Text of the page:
If you like the blog and want to shout me a coffee, hit the coffee button up top or here. I appreciate the virtual coffee love. Thanks.


Pic: Photo by Alex Lvrs on Unsplash

Thursday, May 4, 2023

Under The Skin

 


In Publishing News this week,


Many writers muttered Hallelujah when Ingram Spark announced they were making print file uploads of Print On Demand books free along with free revisions for the first 60 days. There was general joy all around the publishing socials. They wouldn’t have changed their policy because every other print POD service is free would it?

 

Business Insider reports that Tiktok has registered a publishing press trademark. I wonder how they are going to advertise their books to readers or reviewers or even how they will go about getting books to publish? Now all they need is a buy button…

 

The Writers Guild of America called their TV writer members out on strike. This last happened about 16 years ago… and suddenly there was lots of Reality TV popping up. The writers have been screwed by streaming. The New Yorker lays out the case.

 

The arrest of a Taiwan publisher visiting relatives in China is making the Asian book industry nervous. The disappearance of the writer and publisher is being highlighted by news agencies around the world, reports The Guardian.

 

The UK Publishing Association reports that they had a bumper year last year with physical book sales up. Mark Williams of The New Publishing Standard points out that their reported numbers have huge million dollar holes. What happened to their digital book industry?

Mark also points out the double standard over Storytel Norway being accused of favouring their own brand on their own platform. Who knew that was unethical? *coughAmazoncough*

 

Kris Rusch writes this week on the gradual breakdown of favourable terms for writers from Amazon. She has been an advocate of going wide for years. This is her last heads up blog post on the danger of putting all your sales eggs into one basket. All the signs are warning of an iceberg ahead.

 

Ruth Harris has an interesting post on Outlines, AI, and Stormy Daniels. Ruth tries her hand at using AI to write a blog post and concludes that the prose is very boring. Then she thought about a biography of Stormy Daniels….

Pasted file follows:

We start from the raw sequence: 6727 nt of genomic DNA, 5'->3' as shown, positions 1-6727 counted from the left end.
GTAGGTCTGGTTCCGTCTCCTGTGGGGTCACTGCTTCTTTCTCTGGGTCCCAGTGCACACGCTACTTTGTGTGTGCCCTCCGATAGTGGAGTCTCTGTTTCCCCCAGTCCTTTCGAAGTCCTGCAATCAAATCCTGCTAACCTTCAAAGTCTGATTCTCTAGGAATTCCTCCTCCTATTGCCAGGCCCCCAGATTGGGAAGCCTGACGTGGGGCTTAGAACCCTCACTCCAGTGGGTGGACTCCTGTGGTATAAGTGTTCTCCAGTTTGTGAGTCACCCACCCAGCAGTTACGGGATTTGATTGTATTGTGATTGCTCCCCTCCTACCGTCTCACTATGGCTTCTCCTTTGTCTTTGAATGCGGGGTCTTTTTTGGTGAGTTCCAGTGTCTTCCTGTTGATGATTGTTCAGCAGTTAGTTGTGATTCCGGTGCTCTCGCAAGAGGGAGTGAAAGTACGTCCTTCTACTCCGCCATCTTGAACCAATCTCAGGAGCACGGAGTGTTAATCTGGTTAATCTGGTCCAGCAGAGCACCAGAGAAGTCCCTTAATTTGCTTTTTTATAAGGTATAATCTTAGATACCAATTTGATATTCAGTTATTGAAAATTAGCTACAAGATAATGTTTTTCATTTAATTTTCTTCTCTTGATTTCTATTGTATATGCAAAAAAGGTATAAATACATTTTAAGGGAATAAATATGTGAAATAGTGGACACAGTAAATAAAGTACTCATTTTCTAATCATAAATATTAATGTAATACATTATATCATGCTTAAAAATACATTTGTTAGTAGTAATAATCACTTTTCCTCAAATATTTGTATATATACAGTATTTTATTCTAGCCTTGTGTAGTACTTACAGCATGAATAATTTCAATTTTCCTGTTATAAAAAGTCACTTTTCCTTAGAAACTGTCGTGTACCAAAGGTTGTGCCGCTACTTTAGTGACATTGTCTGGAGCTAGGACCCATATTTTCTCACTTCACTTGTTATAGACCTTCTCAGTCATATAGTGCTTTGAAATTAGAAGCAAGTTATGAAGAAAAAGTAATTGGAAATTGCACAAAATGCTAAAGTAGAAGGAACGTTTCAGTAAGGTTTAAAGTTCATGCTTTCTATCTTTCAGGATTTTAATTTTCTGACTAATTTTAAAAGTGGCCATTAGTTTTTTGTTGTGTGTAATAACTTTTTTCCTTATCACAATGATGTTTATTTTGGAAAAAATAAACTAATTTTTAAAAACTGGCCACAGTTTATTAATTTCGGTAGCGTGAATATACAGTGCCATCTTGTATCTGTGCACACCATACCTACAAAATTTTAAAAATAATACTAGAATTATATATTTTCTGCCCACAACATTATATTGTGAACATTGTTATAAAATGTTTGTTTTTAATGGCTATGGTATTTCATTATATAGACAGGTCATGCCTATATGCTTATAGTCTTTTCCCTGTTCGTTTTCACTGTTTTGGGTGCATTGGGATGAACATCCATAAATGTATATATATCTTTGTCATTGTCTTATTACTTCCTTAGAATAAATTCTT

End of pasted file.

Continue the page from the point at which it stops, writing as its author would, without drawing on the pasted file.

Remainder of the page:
Lit Reactor has a great article on books with a lack of character development and concludes it is not a problem. Do we really need to see the characters grow and change? Sometimes the fact that they don’t is comforting. 

 

In The Craft Section,

Assuaging the pain of punctuation- Tiffany Yates Martin - Bookmark


5 things to know about writing for teens- Jennifer De Leon


The difference between character archetypes and tropes- Becca Puglisi- Bookmark


What is a psycological thriller- Cailean Steed- Bookmark


What we can learn from reading bad fiction- Richard Thomas

 

In The Marketing Section,

7 tips for strategic pricing- Penny Sansevieri- Bookmark


Critique sites- Kathy Steinemann


Should you pay an influencer- Sandra Beckwith


What goes on the copyright page- Darcy Pattison- Bookmark


Readerscout- new free tech from Kindlepreneur- Bookmark

 

To Finish,

The 122 page book, Death Of An Author has been making small waves after it was recently published by Seth Godin’s press Pushkin Industries. 95% of this murder mystery is written by AI. The New York Times reviews it fairly. Some will like it. Some will hate it. 

Creativity is not under threat- yet. 

 

Maureen

@craicer

 

 It’s time for my monthly newsletter? If you want the best of my bookmarked links and other extras why not subscribe and join our merry band.

If you like the blog and want to shout me a coffee, hit the coffee button up top or here. I appreciate the virtual coffee love. Thanks.


Pic: Photo by Possessed Photography on Unsplash